Lifter Bushings

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Who is using them and who has installed them?

If you installed them did you use any locktite?  My belief is it is not necessary as they end up burnished into place and the bronze expands faster than cast iron, so is unlikely to ever move.

But I'm ready to install a set in my current build and want to be sure before it is too late to learn something new

Any thoughts would be appreciated, especially if they confirm my beliefs LOL

 
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My son was using them in his 89 Fox body he was racing.   Worth doing if racing or using an extreme high lift cam. This is something I would get done by a professional machine shop.  The bushings are pressed in and no loctite is used.   Saved his engine when a lifter blew apart.  Oil pressure dropped some but the engine stayed running ok with no other damage.   Replace the bushing and lifter and he was up and running again.

 
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It is done.  I drove them in and finished reamed them today.  The kit from Denny Wyendorf is very easy to use.  I did not use Locktite and the instructions do in fact say to install them dry.

https://photos.app.goo.gl/ajw7ZQQFqnUdUh9x7

 
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It is done.  I drove them in and finished reamed them today.  The kit from Denny Wyendorf is very easy to use.  I did not use Locktite and the instructions do in fact say to install them dry.

https://photos.app.goo.gl/ajw7ZQQFqnUdUh9x7
Glad you got it done.  Nice photos.  I have to laugh.  Reminds me of my younger days when I would sit working on a set of heads in my living room watching tv.  :biggrin:

 
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you would think someone would do like Isky use to for the flatheads. When you put radius tappets in a flathead you had to install keys in each lifter. They loaned the drill fixture and special long drill. When you sent back you got deposit back. No reason for everyone to have to buy the tools.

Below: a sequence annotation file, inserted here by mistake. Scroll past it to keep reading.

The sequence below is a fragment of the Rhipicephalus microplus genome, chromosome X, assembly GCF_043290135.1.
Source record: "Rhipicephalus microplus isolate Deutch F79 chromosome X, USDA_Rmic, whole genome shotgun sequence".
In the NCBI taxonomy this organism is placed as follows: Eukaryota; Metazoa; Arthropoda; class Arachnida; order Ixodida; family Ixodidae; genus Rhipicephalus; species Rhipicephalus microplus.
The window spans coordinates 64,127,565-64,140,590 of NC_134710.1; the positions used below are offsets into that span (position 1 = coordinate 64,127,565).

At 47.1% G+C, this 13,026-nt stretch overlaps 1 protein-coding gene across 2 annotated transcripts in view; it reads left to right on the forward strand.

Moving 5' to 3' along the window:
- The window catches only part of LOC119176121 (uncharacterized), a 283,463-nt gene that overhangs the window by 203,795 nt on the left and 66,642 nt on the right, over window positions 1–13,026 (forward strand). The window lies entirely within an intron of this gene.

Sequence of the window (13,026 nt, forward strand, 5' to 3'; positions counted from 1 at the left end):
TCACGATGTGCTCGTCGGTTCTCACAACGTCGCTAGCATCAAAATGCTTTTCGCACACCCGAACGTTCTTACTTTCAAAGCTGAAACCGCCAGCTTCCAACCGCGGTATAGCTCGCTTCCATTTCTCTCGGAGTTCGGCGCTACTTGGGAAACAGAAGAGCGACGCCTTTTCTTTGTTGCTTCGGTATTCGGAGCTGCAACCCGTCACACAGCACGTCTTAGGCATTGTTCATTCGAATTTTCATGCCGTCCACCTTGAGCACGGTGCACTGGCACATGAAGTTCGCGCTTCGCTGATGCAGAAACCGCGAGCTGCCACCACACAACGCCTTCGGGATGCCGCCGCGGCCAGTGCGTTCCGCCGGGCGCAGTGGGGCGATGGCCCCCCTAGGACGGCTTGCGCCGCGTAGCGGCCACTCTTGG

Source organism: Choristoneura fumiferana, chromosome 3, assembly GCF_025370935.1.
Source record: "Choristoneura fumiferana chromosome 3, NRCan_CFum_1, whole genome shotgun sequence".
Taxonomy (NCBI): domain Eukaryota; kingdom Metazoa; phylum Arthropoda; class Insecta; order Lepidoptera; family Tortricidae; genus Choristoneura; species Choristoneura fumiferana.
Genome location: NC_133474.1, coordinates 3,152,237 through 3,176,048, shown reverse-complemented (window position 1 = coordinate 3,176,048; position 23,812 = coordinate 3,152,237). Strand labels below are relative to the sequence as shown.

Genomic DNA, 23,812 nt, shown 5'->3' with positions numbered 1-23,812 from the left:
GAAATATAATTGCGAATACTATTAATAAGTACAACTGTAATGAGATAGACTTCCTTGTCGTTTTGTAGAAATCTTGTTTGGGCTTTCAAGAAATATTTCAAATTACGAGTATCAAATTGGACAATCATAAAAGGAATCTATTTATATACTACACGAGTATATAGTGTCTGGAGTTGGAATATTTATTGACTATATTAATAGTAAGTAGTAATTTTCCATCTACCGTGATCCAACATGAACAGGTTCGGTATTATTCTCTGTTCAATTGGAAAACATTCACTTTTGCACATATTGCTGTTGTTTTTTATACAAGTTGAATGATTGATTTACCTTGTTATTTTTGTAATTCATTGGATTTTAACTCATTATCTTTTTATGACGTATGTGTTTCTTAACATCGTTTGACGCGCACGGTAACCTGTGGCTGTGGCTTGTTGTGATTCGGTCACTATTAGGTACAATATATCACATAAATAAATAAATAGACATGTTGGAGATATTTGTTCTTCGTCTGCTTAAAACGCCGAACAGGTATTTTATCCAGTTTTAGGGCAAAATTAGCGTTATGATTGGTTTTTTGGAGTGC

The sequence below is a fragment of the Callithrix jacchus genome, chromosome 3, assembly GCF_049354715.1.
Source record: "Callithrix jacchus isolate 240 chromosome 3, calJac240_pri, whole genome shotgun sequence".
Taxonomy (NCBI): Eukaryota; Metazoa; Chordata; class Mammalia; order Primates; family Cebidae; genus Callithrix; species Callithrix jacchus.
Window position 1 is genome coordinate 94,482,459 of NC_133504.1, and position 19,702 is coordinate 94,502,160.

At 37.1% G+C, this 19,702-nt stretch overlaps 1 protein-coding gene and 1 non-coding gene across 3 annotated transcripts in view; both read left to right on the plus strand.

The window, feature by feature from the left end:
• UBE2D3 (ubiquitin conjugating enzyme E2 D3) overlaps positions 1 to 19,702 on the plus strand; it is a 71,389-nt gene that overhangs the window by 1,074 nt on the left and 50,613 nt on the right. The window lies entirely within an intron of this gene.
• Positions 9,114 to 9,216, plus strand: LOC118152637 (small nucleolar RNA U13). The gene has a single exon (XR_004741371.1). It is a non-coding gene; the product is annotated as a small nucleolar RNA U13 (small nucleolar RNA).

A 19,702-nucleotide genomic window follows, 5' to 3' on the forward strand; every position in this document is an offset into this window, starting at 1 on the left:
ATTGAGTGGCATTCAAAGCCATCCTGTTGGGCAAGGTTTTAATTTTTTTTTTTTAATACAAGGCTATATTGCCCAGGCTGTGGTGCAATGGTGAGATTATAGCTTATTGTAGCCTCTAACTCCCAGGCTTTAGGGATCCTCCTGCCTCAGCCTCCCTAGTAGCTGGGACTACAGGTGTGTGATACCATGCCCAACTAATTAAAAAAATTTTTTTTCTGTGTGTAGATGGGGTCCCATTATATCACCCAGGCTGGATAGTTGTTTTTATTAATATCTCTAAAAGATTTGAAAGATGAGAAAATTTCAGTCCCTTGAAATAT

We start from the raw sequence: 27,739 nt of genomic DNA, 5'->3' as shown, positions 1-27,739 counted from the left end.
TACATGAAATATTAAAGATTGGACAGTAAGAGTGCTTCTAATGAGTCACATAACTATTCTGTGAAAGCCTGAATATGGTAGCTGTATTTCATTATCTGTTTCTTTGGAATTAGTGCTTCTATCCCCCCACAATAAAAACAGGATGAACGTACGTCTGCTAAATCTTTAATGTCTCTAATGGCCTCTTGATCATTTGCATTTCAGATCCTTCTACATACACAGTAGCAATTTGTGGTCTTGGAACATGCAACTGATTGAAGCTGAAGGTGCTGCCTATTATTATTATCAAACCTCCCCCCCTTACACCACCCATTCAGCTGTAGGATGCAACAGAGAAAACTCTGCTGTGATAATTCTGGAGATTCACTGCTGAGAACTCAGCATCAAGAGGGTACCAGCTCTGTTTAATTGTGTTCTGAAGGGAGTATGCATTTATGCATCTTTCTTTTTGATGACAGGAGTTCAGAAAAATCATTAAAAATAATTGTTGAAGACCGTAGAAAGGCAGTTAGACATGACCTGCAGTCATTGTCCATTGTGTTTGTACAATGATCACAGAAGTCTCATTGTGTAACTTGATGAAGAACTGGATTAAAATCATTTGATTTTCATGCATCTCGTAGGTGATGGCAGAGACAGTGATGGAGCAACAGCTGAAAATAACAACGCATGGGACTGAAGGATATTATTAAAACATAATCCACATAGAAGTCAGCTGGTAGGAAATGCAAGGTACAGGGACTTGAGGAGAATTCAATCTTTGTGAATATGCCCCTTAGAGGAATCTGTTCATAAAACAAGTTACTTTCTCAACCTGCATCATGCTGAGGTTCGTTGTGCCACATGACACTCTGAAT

I would think the only time you would need to do is if wear was so much that you loose too much oil around the lifters. We use to hone oversize and order oversize lifters. I guess that option is also gone. We have a local race shop that makes cams and lifters I will have to see what it would take to get a couple thousandths oversize. 

When we Kart raced I used a roller burnisher to size the rods to perfect size withing .0001" and was easy. We had roller burnish tools to size bushing in transmissions we built so that you did not have to hold the bore size so close when you bored. The burnish tool leaves a mirror finish also. 

 
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Well since the weather in Tennessee is so damn hot, working indoors allows me to keep everything clean and myself comfortable.  Getting it out of the house as a complete built motor does require a certain amount of finesse though.

Don, that is the kit I used.  It works very well, and everything is piloted so it stays true to the original bore.  I estimate, that if done all at once the entire process is about 2 hours.  Denny sends a couple extra bushings with his kit in case you mess one up.  In that case on a bare block, just drive it through and do it again.  I only damaged the 1st bushing as I didn't have the reamer positioned completely in when I started.

I also tapped the block for oil restrictors, again, with a good tap and patience it adds an hour or less to the build.

I know machine shops will do some of this, but they also charge accordingly and while you could ruin a block by getting overly aggressive, it is a low risk and I like being the one that actually does as much of my work as possible.  I'd rather build an engine than drive (sick isn't it)

I have a few more blocks and will build one more as a spare for my Mach 1 motor and the final one looks good enough to run with rings and bearings and a dingle ball honing.  Might add bushings to it as well.  Once you have the kit 150.00 for bushings and 2 hours work is a nice investment in longevity

The 1 piece rear main seal cost me 200 + tax at the only local place I can find that will do it and they took 2 months to get to it.

I do have to take it outside for the next step of a final wash,  gonna have to either get help or man up and do it myself.

 

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I would think the only time you would need to do is if wear was so much that you loose too much oil around the lifters. We use to hone oversize and order oversize lifters. I guess that option is also gone. We have a local race shop that makes cams and lifters I will have to see what it would take to get a couple thousandths oversize.